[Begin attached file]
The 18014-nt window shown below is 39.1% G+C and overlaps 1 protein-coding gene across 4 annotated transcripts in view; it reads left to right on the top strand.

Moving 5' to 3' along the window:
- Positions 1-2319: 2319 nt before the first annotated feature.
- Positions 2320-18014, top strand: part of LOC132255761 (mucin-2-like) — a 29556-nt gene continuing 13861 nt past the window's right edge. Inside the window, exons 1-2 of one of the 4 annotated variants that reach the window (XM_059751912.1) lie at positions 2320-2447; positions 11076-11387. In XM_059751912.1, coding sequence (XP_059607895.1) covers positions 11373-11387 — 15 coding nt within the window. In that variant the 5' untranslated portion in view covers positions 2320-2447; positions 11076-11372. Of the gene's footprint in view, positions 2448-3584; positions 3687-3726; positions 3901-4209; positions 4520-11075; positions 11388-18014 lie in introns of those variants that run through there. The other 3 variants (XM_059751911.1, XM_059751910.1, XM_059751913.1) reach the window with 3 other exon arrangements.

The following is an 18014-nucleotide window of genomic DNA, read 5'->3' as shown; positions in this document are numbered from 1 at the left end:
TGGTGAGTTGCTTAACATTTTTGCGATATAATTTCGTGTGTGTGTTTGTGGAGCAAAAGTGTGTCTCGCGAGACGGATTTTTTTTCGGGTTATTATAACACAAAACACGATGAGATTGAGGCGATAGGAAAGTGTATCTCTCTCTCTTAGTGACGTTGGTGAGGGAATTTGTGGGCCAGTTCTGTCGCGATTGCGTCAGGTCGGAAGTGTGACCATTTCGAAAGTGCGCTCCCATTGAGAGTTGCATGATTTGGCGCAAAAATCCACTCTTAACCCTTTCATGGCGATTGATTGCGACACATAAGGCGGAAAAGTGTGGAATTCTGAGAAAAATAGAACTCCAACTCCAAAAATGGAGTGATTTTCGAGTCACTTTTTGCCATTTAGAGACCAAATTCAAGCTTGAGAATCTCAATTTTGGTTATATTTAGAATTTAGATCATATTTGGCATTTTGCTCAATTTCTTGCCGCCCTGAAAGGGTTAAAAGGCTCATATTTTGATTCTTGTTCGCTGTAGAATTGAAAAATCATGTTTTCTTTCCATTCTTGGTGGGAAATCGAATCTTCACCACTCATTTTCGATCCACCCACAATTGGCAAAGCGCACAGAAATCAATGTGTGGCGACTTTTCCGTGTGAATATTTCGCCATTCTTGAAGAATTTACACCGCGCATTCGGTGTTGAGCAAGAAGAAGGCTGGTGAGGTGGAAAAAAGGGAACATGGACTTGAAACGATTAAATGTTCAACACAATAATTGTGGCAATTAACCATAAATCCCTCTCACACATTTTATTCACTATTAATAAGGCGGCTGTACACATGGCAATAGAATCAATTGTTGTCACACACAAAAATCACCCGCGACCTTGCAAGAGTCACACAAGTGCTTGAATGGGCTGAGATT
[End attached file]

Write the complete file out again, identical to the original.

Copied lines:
The 18014-nt window shown below is 39.1% G+C and overlaps 1 protein-coding gene across 4 annotated transcripts in view; it reads left to right on the top strand.

Moving 5' to 3' along the window:
- Positions 1-2319: 2319 nt before the first annotated feature.
- Positions 2320-18014, top strand: part of LOC132255761 (mucin-2-like) — a 29556-nt gene continuing 13861 nt past the window's right edge. Inside the window, exons 1-2 of one of the 4 annotated variants that reach the window (XM_059751912.1) lie at positions 2320-2447; positions 11076-11387. In XM_059751912.1, coding sequence (XP_059607895.1) covers positions 11373-11387 — 15 coding nt within the window. In that variant the 5' untranslated portion in view covers positions 2320-2447; positions 11076-11372. Of the gene's footprint in view, positions 2448-3584; positions 3687-3726; positions 3901-4209; positions 4520-11075; positions 11388-18014 lie in introns of those variants that run through there. The other 3 variants (XM_059751911.1, XM_059751910.1, XM_059751913.1) reach the window with 3 other exon arrangements.

The following is an 18014-nucleotide window of genomic DNA, read 5'->3' as shown; positions in this document are numbered from 1 at the left end:
TGGTGAGTTGCTTAACATTTTTGCGATATAATTTCGTGTGTGTGTTTGTGGAGCAAAAGTGTGTCTCGCGAGACGGATTTTTTTTCGGGTTATTATAACACAAAACACGATGAGATTGAGGCGATAGGAAAGTGTATCTCTCTCTCTTAGTGACGTTGGTGAGGGAATTTGTGGGCCAGTTCTGTCGCGATTGCGTCAGGTCGGAAGTGTGACCATTTCGAAAGTGCGCTCCCATTGAGAGTTGCATGATTTGGCGCAAAAATCCACTCTTAACCCTTTCATGGCGATTGATTGCGACACATAAGGCGGAAAAGTGTGGAATTCTGAGAAAAATAGAACTCCAACTCCAAAAATGGAGTGATTTTCGAGTCACTTTTTGCCATTTAGAGACCAAATTCAAGCTTGAGAATCTCAATTTTGGTTATATTTAGAATTTAGATCATATTTGGCATTTTGCTCAATTTCTTGCCGCCCTGAAAGGGTTAAAAGGCTCATATTTTGATTCTTGTTCGCTGTAGAATTGAAAAATCATGTTTTCTTTCCATTCTTGGTGGGAAATCGAATCTTCACCACTCATTTTCGATCCACCCACAATTGGCAAAGCGCACAGAAATCAATGTGTGGCGACTTTTCCGTGTGAATATTTCGCCATTCTTGAAGAATTTACACCGCGCATTCGGTGTTGAGCAAGAAGAAGGCTGGTGAGGTGGAAAAAAGGGAACATGGACTTGAAACGATTAAATGTTCAACACAATAATTGTGGCAATTAACCATAAATCCCTCTCACACATTTTATTCACTATTAATAAGGCGGCTGTACACATGGCAATAGAATCAATTGTTGTCACACACAAAAATCACCCGCGACCTTGCAAGAGTCACACAAGTGCTTGAATGGGCTGAGATT